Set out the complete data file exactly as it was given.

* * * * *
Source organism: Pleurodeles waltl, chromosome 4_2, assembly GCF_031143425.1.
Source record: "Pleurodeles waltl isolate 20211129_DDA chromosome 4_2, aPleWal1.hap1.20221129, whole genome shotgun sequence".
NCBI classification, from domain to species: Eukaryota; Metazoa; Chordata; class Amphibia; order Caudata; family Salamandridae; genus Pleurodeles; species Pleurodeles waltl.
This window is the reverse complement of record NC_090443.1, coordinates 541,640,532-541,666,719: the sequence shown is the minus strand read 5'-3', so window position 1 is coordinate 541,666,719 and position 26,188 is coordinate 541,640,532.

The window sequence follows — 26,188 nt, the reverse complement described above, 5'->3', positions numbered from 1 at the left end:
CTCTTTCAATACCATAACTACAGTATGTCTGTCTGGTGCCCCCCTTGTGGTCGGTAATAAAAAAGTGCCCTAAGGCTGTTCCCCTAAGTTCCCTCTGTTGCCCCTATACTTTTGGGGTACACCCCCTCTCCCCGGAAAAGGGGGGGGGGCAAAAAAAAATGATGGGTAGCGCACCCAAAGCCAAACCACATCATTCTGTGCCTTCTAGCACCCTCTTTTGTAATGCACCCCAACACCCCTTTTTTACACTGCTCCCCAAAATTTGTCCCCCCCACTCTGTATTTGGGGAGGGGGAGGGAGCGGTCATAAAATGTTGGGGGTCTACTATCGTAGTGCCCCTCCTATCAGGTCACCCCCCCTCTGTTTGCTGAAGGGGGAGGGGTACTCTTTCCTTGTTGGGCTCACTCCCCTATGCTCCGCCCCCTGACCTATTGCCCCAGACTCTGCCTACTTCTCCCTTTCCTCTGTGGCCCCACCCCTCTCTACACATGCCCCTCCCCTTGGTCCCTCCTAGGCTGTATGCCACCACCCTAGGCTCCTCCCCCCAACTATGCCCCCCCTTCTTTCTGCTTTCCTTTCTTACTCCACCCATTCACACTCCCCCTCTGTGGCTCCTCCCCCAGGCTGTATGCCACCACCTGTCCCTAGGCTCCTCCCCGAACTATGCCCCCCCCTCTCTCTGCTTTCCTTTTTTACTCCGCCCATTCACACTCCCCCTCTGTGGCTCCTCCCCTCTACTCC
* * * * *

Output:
Source organism: Pleurodeles waltl, chromosome 4_2, assembly GCF_031143425.1.
Source record: "Pleurodeles waltl isolate 20211129_DDA chromosome 4_2, aPleWal1.hap1.20221129, whole genome shotgun sequence".
NCBI classification, from domain to species: Eukaryota; Metazoa; Chordata; class Amphibia; order Caudata; family Salamandridae; genus Pleurodeles; species Pleurodeles waltl.
This window is the reverse complement of record NC_090443.1, coordinates 541,640,532-541,666,719: the sequence shown is the minus strand read 5'-3', so window position 1 is coordinate 541,666,719 and position 26,188 is coordinate 541,640,532.

The window sequence follows — 26,188 nt, the reverse complement described above, 5'->3', positions numbered from 1 at the left end:
CTCTTTCAATACCATAACTACAGTATGTCTGTCTGGTGCCCCCCTTGTGGTCGGTAATAAAAAAGTGCCCTAAGGCTGTTCCCCTAAGTTCCCTCTGTTGCCCCTATACTTTTGGGGTACACCCCCTCTCCCCGGAAAAGGGGGGGGGGCAAAAAAAAATGATGGGTAGCGCACCCAAAGCCAAACCACATCATTCTGTGCCTTCTAGCACCCTCTTTTGTAATGCACCCCAACACCCCTTTTTTACACTGCTCCCCAAAATTTGTCCCCCCCACTCTGTATTTGGGGAGGGGGAGGGAGCGGTCATAAAATGTTGGGGGTCTACTATCGTAGTGCCCCTCCTATCAGGTCACCCCCCCTCTGTTTGCTGAAGGGGGAGGGGTACTCTTTCCTTGTTGGGCTCACTCCCCTATGCTCCGCCCCCTGACCTATTGCCCCAGACTCTGCCTACTTCTCCCTTTCCTCTGTGGCCCCACCCCTCTCTACACATGCCCCTCCCCTTGGTCCCTCCTAGGCTGTATGCCACCACCCTAGGCTCCTCCCCCCAACTATGCCCCCCCTTCTTTCTGCTTTCCTTTCTTACTCCACCCATTCACACTCCCCCTCTGTGGCTCCTCCCCCAGGCTGTATGCCACCACCTGTCCCTAGGCTCCTCCCCGAACTATGCCCCCCCCTCTCTCTGCTTTCCTTTTTTACTCCGCCCATTCACACTCCCCCTCTGTGGCTCCTCCCCTCTACTCC